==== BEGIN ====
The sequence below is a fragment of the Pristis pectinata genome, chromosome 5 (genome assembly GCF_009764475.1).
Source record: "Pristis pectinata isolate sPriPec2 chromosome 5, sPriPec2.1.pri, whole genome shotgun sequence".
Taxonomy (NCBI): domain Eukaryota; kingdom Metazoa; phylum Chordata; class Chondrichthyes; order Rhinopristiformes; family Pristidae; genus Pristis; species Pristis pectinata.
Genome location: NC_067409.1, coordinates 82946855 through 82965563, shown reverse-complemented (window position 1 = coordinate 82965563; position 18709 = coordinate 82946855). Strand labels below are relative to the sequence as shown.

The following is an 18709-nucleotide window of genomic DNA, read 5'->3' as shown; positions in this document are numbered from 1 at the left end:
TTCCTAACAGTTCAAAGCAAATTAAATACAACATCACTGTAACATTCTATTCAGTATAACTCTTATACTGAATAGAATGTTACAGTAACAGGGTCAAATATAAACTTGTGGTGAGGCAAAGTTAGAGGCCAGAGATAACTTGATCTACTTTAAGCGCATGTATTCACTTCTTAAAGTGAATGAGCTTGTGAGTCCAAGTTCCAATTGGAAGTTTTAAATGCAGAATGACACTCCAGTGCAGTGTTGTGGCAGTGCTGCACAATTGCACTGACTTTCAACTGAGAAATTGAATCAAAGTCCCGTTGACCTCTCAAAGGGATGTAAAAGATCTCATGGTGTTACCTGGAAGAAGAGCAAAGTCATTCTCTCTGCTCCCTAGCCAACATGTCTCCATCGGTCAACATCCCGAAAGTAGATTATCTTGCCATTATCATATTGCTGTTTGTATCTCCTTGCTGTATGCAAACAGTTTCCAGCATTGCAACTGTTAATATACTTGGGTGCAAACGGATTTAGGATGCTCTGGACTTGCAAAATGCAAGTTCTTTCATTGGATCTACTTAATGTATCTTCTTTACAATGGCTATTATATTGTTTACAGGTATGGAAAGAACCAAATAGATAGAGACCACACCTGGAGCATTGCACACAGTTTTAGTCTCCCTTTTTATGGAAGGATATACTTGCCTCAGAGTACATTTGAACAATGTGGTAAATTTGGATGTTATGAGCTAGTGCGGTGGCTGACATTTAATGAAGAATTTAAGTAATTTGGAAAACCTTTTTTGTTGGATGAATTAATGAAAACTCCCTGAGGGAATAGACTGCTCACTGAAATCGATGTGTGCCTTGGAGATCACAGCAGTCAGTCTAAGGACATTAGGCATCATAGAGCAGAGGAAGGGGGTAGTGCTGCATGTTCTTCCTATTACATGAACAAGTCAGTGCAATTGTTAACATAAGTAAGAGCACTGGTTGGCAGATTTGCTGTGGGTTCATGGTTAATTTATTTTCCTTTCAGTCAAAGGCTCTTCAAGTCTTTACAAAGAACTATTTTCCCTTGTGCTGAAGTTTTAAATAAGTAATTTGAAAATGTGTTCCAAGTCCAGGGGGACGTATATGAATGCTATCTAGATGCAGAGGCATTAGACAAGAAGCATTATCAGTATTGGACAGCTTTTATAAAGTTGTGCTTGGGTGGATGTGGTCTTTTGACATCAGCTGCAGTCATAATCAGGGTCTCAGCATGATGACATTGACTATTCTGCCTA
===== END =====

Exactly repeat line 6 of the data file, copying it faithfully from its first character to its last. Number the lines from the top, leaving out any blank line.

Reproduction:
TTCCTAACAGTTCAAAGCAAATTAAATACAACATCACTGTAACATTCTATTCAGTATAACTCTTATACTGAATAGAATGTTACAGTAACAGGGTCAAATATAAACTTGTGGTGAGGCAAAGTTAGAGGCCAGAGATAACTTGATCTACTTTAAGCGCATGTATTCACTTCTTAAAGTGAATGAGCTTGTGAGTCCAAGTTCCAATTGGAAGTTTTAAATGCAGAATGACACTCCAGTGCAGTGTTGTGGCAGTGCTGCACAATTGCACTGACTTTCAACTGAGAAATTGAATCAAAGTCCCGTTGACCTCTCAAAGGGATGTAAAAGATCTCATGGTGTTACCTGGAAGAAGAGCAAAGTCATTCTCTCTGCTCCCTAGCCAACATGTCTCCATCGGTCAACATCCCGAAAGTAGATTATCTTGCCATTATCATATTGCTGTTTGTATCTCCTTGCTGTATGCAAACAGTTTCCAGCATTGCAACTGTTAATATACTTGGGTGCAAACGGATTTAGGATGCTCTGGACTTGCAAAATGCAAGTTCTTTCATTGGATCTACTTAATGTATCTTCTTTACAATGGCTATTATATTGTTTACAGGTATGGAAAGAACCAAATAGATAGAGACCACACCTGGAGCATTGCACACAGTTTTAGTCTCCCTTTTTATGGAAGGATATACTTGCCTCAGAGTACATTTGAACAATGTGGTAAATTTGGATGTTATGAGCTAGTGCGGTGGCTGACATTTAATGAAGAATTTAAGTAATTTGGAAAACCTTTTTTGTTGGATGAATTAATGAAAACTCCCTGAGGGAATAGACTGCTCACTGAAATCGATGTGTGCCTTGGAGATCACAGCAGTCAGTCTAAGGACATTAGGCATCATAGAGCAGAGGAAGGGGGTAGTGCTGCATGTTCTTCCTATTACATGAACAAGTCAGTGCAATTGTTAACATAAGTAAGAGCACTGGTTGGCAGATTTGCTGTGGGTTCATGGTTAATTTATTTTCCTTTCAGTCAAAGGCTCTTCAAGTCTTTACAAAGAACTATTTTCCCTTGTGCTGAAGTTTTAAATAAGTAATTTGAAAATGTGTTCCAAGTCCAGGGGGACGTATATGAATGCTATCTAGATGCAGAGGCATTAGACAAGAAGCATTATCAGTATTGGACAGCTTTTATAAAGTTGTGCTTGGGTGGATGTGGTCTTTTGACATCAGCTGCAGTCATAATCAGGGTCTCAGCATGATGACATTGACTATTCTGCCTA